Produce ethanol, beef for more profit

South Dakota State University research suggests there’s an economic opportunity for corn producers willing to background beef calves.

Produce ethanol, beef for more profit

South Dakota State University research suggests there’s an economic opportunity for corn producers willing to background beef calves.

The numbers, based on regional data, suggest corn farmers in South Dakota and neighboring states can produce 383 gallons of ethanol per acre from their corn crop, as well as backgrounding 760 pounds of beef. The linked production system is also better for soil sustainability and will help the producer’s bottom line by saving on fertilizer costs.

Key Points

• Backgrounding calves is an opportunity for corn growers.

• It’s possible to make more money per acre with beef in the mix.

• The integrated mix produces both ethanol and meat.

The integrated model includes harvesting some corn stover to mix with the distillers grains produced during the process of making ethanol and feeding that to those cattle, then returning the manure from the cattle operation to fields.

The SDSU analysis suggests producers will make more money, remove fewer nutrients and still return nearly as much carbon to the land, if they adopt such an integrated grain, ethanol and livestock production system. The model doesn’t take into account the additional corn beef cattle will consume in the feedlot before going on to slaughter, however.

“Integrated farming systems are not a new concept for farmers, but having the data to support the positive impact of growing corn for livestock and ethanol validates what farmers have known all along: Efficiencies are gained through life cycle systems,” says David Fremark, president of the South Dakota Corn Utilization Council, which helped fund the study. “As corn farmers continually look for ways to increase soil sustainability while achieving greater productivity, raising corn for meat and fuel is a viable and environmentally enhancing solution.”

Manure returns nutrients

SDSU scientists looked at the ethanol production process to see what is being diverted from livestock and to determine whether it could be replaced. Ethanol production doesn’t divert much nitrogen, phosphorus or potassium, since virtually all of those nutrients remain in the distillers grains, the coproduct of ethanol production. That means those nutrients remain available to livestock when the distillers grains are used in livestock rations. About 60% to 90% of those nutrients can then be returned to the land in the manure.

But ethanol production does divert a substantial portion of carbon away from livestock production. The question then becomes whether that carbon can be replaced in livestock diets.

Corn stover — the stalks, leaves and cobs left over after the grain is harvested — contains carbon and can be blended with nutrient-rich distillers grains to make an ideal ration.

Distillers grains by itself is so rich in nutrients that several SDSU researchers in past years have looked at locally available fibrous residues such as corn stover as a means of diluting the high energy and protein content in distillers grains. The integrated model the SDSU scientists propose would use that corn stover and distillers grains mix as a ration for backgrounding calves.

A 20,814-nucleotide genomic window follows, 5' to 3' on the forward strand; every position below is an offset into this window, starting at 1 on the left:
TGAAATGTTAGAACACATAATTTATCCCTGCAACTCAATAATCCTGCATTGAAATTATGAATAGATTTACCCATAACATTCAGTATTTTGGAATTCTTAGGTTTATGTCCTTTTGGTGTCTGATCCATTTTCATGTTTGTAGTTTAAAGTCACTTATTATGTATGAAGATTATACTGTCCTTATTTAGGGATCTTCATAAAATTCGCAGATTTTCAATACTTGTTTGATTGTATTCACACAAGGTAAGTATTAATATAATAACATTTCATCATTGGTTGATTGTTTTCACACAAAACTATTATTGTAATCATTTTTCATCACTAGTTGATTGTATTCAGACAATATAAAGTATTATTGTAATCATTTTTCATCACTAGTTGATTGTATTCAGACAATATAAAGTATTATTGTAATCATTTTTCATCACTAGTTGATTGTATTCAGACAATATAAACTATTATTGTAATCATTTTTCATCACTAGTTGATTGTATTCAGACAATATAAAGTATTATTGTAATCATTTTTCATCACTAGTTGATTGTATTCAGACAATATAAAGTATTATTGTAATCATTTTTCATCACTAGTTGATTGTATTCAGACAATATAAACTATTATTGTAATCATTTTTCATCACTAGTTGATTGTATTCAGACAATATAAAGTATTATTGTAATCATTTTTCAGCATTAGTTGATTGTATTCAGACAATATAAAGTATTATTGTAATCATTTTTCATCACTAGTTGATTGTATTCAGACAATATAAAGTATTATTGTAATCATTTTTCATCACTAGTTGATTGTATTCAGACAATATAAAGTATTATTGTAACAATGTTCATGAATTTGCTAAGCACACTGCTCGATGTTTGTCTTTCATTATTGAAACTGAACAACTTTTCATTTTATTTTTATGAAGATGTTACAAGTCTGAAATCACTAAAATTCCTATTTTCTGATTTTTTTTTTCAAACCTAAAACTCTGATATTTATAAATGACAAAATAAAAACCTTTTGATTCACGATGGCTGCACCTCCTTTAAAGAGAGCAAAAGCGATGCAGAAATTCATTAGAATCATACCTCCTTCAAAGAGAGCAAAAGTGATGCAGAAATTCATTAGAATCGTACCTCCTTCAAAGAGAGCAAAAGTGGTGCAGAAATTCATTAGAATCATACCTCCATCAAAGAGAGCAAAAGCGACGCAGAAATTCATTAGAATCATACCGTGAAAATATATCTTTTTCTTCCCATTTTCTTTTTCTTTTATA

During backgrounding — when steers are fed to increase their weights from about 450 to 750 pounds, in this case — the animals can be fed a diet consisting of corn stover (33%), hay (22%), shelled corn (15%) and distillers grains (30%).

The SDSU researchers say the regional average of 162 bushels of corn per acre produces about 437 gallons of ethanol per acre, as well as 2,920 pounds of dry distillers grains with solubles, or DDGS, per acre.

In non-integrated systems — those in which the corn is sold to the ethanol plant, no livestock are figured into the equation and corn stover is returned to the field — the partial profit from growing that corn to make ethanol is $139 an acre. The soil carbon returned to the soil amounts to 6,920 pounds per acre, and farmers the following year can expect to apply about 146 pounds of nitrogen and 62 pounds of phosphorus fertilizer to the soil to maintain fertility.

In the integrated system, the same corn yield would produce 383 gallons of ethanol. But because the operation is designed to ultimately help produce 760 pounds of beef per acre, the partial profit per acre rises to $278. In the integrated system, 60% of the corn stover would be harvested, mixed with DDGS, and fed as a backgrounding ration to calves. Manure from the cattle operation would then be applied to the land, returning 5,629 pounds of carbon per acre. In addition, the manure would lower the required fertilizer demands to 57.5 pounds of nitrogen and 24 pounds of phosphorus per acre. Returning the manure to the land and leaving a portion of the stover in the field also helps maintain soil quality.

Some farmers already are using such an integrated system for producing both meat and ethanol. It will make better use of the nation’s corn crop if more farmers adopted such a model, the SDSU scientists say.

SDSU agronomist Gregg Carlson and soil biogeochemist Dave Clay of the SDSU Plant Science Department, Extension beef specialist Cody Wright of the SDSU Department of Animal and Range Sciences, and Kurt Reitsma, coordinator of the SDSU Carbon Project, collaborated on the study.

Nixon is a writer with SDSU AgBio Communications.

This article published in the July, 2010 edition of DAKOTA FARMER.

All rights reserved. Copyright Farm Progress Cos. 2010.

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